By the second day of her clinical rotation at Clinic by the Sea in Lewes, she was offered a job. Now, Sloan, 58, works full-time at the cardio-vascular clinic. “Most of it,” she says, “is running patients all day, interviewing them about their concerns.” She also conducts electrocardiogram (EKG) tests, takes vital signs, synthesizes hospital records and lab reports into patient charts, administers international normalized ratio (INR) tests to gauge blood thickness, and sets up Holter monitors — essentially a portable EKG machine that a patient wears for a few days at a time.
“I enjoy helping the patients. I enjoy meeting new people,” Sloan says. “And even going through school, it was really nice being part of that little team that we had — it was a small class, but we all made friends. A lot of work, but we also had a lot of fun times as well. We had a great instructor. Everyone from Del Tech was great.”
For Sloan, tuition and books were free once she passed an entrance exam. The schooling and the work have been a great antidote to the uncertainty and boredom that came along with the pandemic, she notes. And, she’s feeling energized by her new career, which — in terms of the type of work —is a huge departure from her previous one, where she was responsible for maintenance and operation of boilers, air-conditioners, and other aspects of the physical plant at public schools.
“I’m thinking, I must be nuts at my age, getting into another career, but it has its rewards, just going in there and meeting the people. The patients are great. And it’s not always standing, it’s not always sitting, it’s a little bit of both,” Sloan says. “If there’s anybody out there that may think they can’t do this, they need to know that they can, no matter what their age is. I’ve always wanted to be in the medical field, but never had the time or the money to afford it, and this was my chance, and I came out on top, so it’s a very rewarding experience.”
Phil Pieretti wanted a career change, and he got one. He went from sitting behind a bank of four computer monitors, making trades in the energy market, to sitting — part of the day, at least — in a noisy job site trailer at the DuPont Experimental Station.
“It was exactly what I was looking for,” Pieretti says. He’d focused on finance at Penn State, gone straight to work as a day trader, and then found, after four years, that he was in the wrong line of work.
“I may have focused a little too much on how much money I could make rather than how much I would enjoy what I do,” Pieretti says. “The job was interesting to an extent, but at the end of the day, all you would show for it was how much money you made or how much money you lost. There’s no material part of it. In construction, you see what you work on, you see the end result, the product that you and your team worked towards. And I was missing that in the finance career.”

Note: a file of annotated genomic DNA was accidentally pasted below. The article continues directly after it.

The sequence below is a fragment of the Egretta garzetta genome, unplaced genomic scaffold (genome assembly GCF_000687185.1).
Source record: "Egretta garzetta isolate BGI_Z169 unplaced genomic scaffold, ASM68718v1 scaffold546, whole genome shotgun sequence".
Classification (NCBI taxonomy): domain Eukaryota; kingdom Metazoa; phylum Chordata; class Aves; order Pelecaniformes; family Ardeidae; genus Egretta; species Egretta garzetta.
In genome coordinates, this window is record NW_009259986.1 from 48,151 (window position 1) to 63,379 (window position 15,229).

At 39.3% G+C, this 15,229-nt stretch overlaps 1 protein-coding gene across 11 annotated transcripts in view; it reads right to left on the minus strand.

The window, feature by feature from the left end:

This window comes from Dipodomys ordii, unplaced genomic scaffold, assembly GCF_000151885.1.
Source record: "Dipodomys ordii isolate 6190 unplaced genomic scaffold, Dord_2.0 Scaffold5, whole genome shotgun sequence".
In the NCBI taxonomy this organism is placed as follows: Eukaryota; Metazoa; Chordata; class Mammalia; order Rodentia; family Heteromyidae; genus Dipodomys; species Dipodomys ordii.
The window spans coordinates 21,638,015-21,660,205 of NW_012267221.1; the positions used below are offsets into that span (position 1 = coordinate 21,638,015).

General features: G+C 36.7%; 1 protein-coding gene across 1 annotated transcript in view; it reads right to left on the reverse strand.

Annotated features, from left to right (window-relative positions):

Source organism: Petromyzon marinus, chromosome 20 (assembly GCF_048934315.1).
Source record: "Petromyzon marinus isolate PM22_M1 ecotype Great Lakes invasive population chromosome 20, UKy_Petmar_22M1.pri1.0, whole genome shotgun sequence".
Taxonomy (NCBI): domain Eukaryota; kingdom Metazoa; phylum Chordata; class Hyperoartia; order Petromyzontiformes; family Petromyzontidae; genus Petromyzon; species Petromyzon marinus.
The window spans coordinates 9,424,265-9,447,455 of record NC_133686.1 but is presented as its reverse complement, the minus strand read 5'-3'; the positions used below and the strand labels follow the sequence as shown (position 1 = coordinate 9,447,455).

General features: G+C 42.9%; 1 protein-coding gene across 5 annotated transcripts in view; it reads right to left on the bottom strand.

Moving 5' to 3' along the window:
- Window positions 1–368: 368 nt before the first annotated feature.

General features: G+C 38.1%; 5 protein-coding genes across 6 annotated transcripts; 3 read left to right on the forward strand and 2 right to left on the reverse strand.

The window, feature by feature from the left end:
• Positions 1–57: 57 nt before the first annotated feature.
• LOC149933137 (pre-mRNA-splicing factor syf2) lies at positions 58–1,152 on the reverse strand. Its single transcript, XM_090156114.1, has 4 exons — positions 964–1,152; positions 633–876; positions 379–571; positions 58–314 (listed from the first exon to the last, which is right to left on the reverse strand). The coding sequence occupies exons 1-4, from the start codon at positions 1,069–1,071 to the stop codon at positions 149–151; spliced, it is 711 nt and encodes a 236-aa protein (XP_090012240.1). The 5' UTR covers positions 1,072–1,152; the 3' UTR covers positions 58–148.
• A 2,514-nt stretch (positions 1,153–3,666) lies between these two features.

So, at a small desk in the noisy trailer on the job site, he essentially went back to school, spending two and a half years learning the ropes as an electrical estimator for M. Davis & Sons.
“I didn’t come from an electrical background or anything like that,” Pieretti says, “so you’re not only learning the technical aspect of it — amps, volts, wire, conduit — it’s also the project management side, making sure you’re profitable on the job. It’s been a big learning curve, no doubt, but it’s been good.”
That first job involved a major addition and a renovation on an existing building. Pieretti, 30, notes that he recently drove past the site on Route 141, along with his wife, Christine, and their young son, Charlie. “When that hard work and effort pays off and you see the end result, that makes it all worth it,” Pieretti says. “You think to yourself, all the time and effort, all the minute details, the day to day — it’s a lot, and you appreciate the blood, sweat and tears that went into it.”
Between his time in finance and the switch to electrical estimating, Pieretti tried his hand at brewing —but found his hobby was not going to translate into a steady living. Then, he connected to M. Davis through a friend who works there. Pieretti says he enjoys the variety of his work now. Any given day might find him reviewing are quest for proposals; reading drawings, specifications or the written scope of work for potential projects; meeting with customers; visiting job sites; or crunching cost numbers.
Having been at M. Davis for three and a half years, Pieretti says he made the right call to change careers. “It’s hard to walk away from the money. A lot of those finance jobs pay very well, but at the end of the day, you’ve got to think about what’s most important for you.”